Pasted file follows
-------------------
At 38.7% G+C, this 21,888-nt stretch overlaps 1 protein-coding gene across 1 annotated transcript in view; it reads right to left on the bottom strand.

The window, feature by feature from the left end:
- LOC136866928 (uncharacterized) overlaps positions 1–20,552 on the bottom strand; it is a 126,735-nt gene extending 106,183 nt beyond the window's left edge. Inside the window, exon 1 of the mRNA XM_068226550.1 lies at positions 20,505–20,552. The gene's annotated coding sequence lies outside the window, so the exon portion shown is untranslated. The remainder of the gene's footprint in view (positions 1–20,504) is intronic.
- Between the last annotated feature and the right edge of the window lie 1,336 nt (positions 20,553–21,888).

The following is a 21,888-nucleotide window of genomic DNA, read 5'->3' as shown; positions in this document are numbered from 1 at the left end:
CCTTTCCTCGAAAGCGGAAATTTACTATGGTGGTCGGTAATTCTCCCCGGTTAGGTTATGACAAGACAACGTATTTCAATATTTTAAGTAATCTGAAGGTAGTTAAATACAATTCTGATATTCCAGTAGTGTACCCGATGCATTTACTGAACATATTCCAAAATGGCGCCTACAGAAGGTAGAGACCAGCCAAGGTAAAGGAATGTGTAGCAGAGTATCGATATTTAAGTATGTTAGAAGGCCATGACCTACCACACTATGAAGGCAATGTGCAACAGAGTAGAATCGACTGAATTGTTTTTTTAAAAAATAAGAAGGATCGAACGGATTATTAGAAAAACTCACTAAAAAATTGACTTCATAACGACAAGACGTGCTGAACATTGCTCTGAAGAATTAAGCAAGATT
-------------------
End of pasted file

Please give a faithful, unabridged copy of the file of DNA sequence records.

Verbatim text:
At 38.7% G+C, this 21,888-nt stretch overlaps 1 protein-coding gene across 1 annotated transcript in view; it reads right to left on the bottom strand.

The window, feature by feature from the left end:
- LOC136866928 (uncharacterized) overlaps positions 1–20,552 on the bottom strand; it is a 126,735-nt gene extending 106,183 nt beyond the window's left edge. Inside the window, exon 1 of the mRNA XM_068226550.1 lies at positions 20,505–20,552. The gene's annotated coding sequence lies outside the window, so the exon portion shown is untranslated. The remainder of the gene's footprint in view (positions 1–20,504) is intronic.
- Between the last annotated feature and the right edge of the window lie 1,336 nt (positions 20,553–21,888).

The following is a 21,888-nucleotide window of genomic DNA, read 5'->3' as shown; positions in this document are numbered from 1 at the left end:
CCTTTCCTCGAAAGCGGAAATTTACTATGGTGGTCGGTAATTCTCCCCGGTTAGGTTATGACAAGACAACGTATTTCAATATTTTAAGTAATCTGAAGGTAGTTAAATACAATTCTGATATTCCAGTAGTGTACCCGATGCATTTACTGAACATATTCCAAAATGGCGCCTACAGAAGGTAGAGACCAGCCAAGGTAAAGGAATGTGTAGCAGAGTATCGATATTTAAGTATGTTAGAAGGCCATGACCTACCACACTATGAAGGCAATGTGCAACAGAGTAGAATCGACTGAATTGTTTTTTTAAAAAATAAGAAGGATCGAACGGATTATTAGAAAAACTCACTAAAAAATTGACTTCATAACGACAAGACGTGCTGAACATTGCTCTGAAGAATTAAGCAAGATT